£650,000 fine for the audit of an unnamed company

The FRC fined Grant Thornton £650,000 over a series of errors in its 2016 audit of an unnamed company. It found that the auditor had failed to adequately gauge the true value of the company's assets, before flagging them as a “significant risk”. The regulator said the firm had selected too small a sample size and had placed “undue reliance” on the externally appointed experts rather than its own specialist. The FRC also said the auditor had failed “to exercise sufficient professional scepticism and to prepare adequate audit documentation.”[30]

Sports Direct

The FRC conducted an investigation into Grant Thornton's 2016 audit of Sports Direct. The sports retailer used Barlin Delivery to deliver merchandise to its customers, and in the process made large undisclosed payments to Barlin, which was owned by John Ashley, the brother of Sports Direct's owner Mike Ashley. The FRC examined Grant Thornton's failure to disclose the relationship between Sports Direct and Barlin.[31] In 2020 the UK Court of Appeal determined that Sports Direct did not have to disclose 40 documents sought by the FRC because they were covered by legal privilege.[32]

Conviviality Retail

The FRC fined the company £1.95m for ethical failures after it tried to conceal evidence of involvement in the audit of the failed alcohol retailer Conviviality Retail. The regulator found that the company had not maintained an independent stance during the audit and had committed “firm-wide” ethical failings between 2014 and 2017. Senior manager Natasha Toy was severely reprimanded after she tried to remove an entry from the audit file which indicated involvement.[33]


Grant Thornton was ordered pay £21 million, the second-largest award against a UK auditor, in damages to its former client AssetCo, a fire engine leasing company, plus £5 million to pay Assetco's legal costs. The judge found it had committed negligence “of the utmost gravity”. An appeal judge reduced the damages to £20.8m, before a 25% deduction for contributory negligence.[34]

Brighthouse liquidation

After being appointed as the liquidator of the failed retailer Brighthouse, Grant Thornton was accused of maximising returns to creditors at the expense of vulnerable customers. The company was found to be offering the 140,000 rent-to-own customers an initial 28-day payment holiday, one-third of the period recommended by the FCA. Mick McAteer, co-founder of the Financial Inclusion Centre thinktank, said: “There is a potential conflict between the interests of the administrator – and those they represent – and the vulnerable customers who owe money to BrightHouse."[35]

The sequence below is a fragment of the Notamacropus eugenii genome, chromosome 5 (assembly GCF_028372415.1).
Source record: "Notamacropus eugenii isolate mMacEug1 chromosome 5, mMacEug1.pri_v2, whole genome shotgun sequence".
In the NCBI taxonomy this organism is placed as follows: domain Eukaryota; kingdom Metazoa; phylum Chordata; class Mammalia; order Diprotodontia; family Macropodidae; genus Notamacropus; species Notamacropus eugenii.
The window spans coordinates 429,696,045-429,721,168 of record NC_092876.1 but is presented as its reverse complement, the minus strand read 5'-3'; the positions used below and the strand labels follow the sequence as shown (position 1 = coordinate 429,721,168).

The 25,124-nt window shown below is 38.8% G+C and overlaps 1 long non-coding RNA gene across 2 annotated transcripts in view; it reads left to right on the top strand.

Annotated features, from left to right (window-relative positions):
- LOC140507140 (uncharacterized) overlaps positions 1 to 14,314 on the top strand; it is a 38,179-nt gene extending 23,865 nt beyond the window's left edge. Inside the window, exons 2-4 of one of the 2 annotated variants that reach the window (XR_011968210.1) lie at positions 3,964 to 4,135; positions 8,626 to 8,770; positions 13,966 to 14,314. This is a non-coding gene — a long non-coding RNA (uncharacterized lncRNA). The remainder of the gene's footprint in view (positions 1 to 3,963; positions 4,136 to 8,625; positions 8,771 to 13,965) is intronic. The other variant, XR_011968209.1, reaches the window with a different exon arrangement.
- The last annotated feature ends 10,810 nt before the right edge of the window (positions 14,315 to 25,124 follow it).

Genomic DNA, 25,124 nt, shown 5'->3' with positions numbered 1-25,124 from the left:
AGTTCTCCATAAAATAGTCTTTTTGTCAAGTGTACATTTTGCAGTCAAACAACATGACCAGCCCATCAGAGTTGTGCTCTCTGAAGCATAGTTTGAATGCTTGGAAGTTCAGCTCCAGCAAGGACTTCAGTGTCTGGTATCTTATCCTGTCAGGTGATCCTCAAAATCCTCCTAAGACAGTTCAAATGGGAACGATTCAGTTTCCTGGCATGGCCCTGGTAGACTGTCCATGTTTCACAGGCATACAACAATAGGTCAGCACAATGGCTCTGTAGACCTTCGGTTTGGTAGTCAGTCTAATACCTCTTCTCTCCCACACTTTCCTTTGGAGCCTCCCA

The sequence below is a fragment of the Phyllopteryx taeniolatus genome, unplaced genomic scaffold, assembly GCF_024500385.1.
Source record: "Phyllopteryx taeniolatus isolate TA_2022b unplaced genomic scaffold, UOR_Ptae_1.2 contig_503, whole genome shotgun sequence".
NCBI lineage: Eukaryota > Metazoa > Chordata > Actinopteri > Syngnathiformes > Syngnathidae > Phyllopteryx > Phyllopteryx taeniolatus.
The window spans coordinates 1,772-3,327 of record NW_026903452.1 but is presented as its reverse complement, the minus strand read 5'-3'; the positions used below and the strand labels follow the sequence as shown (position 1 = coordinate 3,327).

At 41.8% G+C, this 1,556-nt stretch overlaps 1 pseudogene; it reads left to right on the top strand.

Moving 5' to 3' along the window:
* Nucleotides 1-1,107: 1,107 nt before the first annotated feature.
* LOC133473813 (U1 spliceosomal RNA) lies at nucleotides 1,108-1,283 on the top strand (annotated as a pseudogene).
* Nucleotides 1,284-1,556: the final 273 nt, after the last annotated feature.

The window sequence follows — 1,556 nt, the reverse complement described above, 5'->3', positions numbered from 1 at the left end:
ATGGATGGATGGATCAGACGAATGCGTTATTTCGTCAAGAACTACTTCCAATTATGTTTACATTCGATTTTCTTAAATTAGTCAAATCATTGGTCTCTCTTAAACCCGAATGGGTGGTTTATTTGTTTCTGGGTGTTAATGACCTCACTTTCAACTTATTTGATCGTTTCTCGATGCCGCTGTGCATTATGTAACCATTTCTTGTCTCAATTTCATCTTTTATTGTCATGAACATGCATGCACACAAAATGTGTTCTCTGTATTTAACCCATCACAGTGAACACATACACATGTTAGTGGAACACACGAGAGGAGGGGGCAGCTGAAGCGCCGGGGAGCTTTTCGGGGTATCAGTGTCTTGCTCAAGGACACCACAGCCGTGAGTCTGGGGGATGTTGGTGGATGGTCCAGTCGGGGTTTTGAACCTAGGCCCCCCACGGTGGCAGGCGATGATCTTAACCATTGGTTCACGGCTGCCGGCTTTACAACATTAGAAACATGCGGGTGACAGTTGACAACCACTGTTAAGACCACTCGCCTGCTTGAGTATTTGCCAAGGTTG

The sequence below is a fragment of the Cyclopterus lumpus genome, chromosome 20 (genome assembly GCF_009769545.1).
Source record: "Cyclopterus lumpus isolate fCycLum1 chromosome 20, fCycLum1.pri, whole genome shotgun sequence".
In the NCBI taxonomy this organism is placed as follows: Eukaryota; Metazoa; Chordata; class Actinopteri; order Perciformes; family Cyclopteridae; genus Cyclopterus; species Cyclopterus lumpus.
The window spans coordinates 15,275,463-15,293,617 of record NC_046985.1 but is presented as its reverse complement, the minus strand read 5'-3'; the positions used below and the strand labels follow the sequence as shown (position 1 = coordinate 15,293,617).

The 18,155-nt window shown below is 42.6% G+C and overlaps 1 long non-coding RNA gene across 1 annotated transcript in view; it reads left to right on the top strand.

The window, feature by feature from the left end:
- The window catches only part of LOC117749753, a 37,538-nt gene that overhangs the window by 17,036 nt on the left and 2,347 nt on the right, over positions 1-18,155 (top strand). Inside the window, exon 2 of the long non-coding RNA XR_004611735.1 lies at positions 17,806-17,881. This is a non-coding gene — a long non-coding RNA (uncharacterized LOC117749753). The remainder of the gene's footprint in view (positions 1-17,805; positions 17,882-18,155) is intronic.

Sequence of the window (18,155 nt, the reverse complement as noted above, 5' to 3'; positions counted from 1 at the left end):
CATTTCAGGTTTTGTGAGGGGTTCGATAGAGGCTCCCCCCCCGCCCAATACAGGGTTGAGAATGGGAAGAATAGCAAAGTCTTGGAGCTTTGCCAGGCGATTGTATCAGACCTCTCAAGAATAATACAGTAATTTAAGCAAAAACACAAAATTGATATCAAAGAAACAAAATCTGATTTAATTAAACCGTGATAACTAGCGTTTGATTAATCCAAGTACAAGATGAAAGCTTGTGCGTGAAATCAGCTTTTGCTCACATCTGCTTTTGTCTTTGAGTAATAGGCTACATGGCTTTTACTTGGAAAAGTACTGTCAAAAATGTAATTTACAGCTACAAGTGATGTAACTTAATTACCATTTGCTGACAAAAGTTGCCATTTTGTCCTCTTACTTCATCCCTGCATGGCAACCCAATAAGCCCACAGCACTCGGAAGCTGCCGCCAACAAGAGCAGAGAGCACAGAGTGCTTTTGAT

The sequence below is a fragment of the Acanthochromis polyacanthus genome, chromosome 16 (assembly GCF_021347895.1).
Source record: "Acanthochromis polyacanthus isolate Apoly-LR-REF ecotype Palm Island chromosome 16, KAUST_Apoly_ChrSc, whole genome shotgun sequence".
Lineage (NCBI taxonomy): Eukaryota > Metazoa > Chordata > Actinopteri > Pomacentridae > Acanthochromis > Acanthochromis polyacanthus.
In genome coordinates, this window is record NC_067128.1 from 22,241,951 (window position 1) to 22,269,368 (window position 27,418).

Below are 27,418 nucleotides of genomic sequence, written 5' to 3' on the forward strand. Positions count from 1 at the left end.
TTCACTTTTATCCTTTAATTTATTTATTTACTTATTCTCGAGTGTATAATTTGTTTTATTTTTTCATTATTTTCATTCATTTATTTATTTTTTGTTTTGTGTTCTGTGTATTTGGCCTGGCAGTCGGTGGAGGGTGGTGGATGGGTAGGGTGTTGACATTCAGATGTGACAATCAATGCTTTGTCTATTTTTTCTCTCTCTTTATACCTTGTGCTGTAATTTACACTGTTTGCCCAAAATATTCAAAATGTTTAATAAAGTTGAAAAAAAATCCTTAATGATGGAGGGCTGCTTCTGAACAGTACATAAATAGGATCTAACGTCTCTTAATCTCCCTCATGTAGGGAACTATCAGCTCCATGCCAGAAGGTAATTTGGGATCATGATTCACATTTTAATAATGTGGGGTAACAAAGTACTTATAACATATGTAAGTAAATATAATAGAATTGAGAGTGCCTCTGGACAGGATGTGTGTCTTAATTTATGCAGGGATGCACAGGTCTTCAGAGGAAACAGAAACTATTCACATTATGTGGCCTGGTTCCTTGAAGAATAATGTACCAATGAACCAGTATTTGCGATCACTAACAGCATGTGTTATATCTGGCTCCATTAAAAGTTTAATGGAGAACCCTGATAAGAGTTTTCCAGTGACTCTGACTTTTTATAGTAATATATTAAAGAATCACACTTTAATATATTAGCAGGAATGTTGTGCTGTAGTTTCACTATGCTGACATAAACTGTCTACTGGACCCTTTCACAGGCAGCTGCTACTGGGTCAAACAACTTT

In September 2022, Western Australia's Corruption and Crime Commission (CCC) found that Grant Thornton Australia had bribed senior public servants to secure lucrative consulting work from the state government. A CCC report found that two senior officials in the Department of Communities had been given over $100,000 worth of alcohol, meals, gifts, sporting tickets, flights and accommodation. Additionally, Grant Thornton employed a family member of one of the public servants in a no-work job. In return, the public servants breached state government procurement policies, including by engaging in bid rigging, ultimately directing $2.1 million in consulting work to Grant Thornton.[36][37]

See also


  1. ^ "Contact us - Grant Thornton International". Grant Thornton International Ltd. Home. Retrieved 17 January 2023.
  2. ^ a b c "Grant Thornton grows global revenues to a record USD7.5 billion" (Press release). Grant Thornton International Ltd. 18 December 2023. Retrieved 21 May 2024.
  3. ^ Smith, Philip. "Top 20 International Networks 2018". Accountancy Age. Retrieved 18 February 2019.
  4. ^ "History of Grant Thornton LLP - Grant Thornton LLP". Archived from the original on 7 April 2012. Retrieved 4 March 2012.
  5. ^ Kiersz, Andy (5 December 2019). "Gen Z business students say these are the 50 best global companies for diversity and inclusion". Business Insider. Retrieved 10 December 2019.
  6. ^ Fino, Jessica (29 August 2018). "Grant Thornton fined £4m over audit misconduct". economia. Institute of Chartered Accountants in England and Wales. Retrieved 16 October 2018.